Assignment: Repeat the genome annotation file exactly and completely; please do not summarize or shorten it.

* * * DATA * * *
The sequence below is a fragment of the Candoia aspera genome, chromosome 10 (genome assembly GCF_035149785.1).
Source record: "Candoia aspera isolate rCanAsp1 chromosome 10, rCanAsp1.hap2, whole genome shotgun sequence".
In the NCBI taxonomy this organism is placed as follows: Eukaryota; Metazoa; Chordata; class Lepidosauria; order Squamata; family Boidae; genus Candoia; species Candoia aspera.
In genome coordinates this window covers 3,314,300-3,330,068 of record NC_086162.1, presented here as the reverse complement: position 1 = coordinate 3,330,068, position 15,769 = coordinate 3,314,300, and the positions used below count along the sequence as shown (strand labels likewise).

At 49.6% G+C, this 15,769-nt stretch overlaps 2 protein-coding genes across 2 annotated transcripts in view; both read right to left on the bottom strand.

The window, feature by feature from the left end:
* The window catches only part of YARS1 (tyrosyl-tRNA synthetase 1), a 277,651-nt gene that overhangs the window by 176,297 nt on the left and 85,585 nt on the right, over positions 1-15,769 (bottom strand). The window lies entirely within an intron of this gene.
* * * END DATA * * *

The sequence below is a fragment of the Candoia aspera genome, chromosome 10 (genome assembly GCF_035149785.1).
Source record: "Candoia aspera isolate rCanAsp1 chromosome 10, rCanAsp1.hap2, whole genome shotgun sequence".
In the NCBI taxonomy this organism is placed as follows: Eukaryota; Metazoa; Chordata; class Lepidosauria; order Squamata; family Boidae; genus Candoia; species Candoia aspera.
In genome coordinates this window covers 3,314,300-3,330,068 of record NC_086162.1, presented here as the reverse complement: position 1 = coordinate 3,330,068, position 15,769 = coordinate 3,314,300, and the positions used below count along the sequence as shown (strand labels likewise).

At 49.6% G+C, this 15,769-nt stretch overlaps 2 protein-coding genes across 2 annotated transcripts in view; both read right to left on the bottom strand.

The window, feature by feature from the left end:
* The window catches only part of YARS1 (tyrosyl-tRNA synthetase 1), a 277,651-nt gene that overhangs the window by 176,297 nt on the left and 85,585 nt on the right, over positions 1-15,769 (bottom strand). The window lies entirely within an intron of this gene.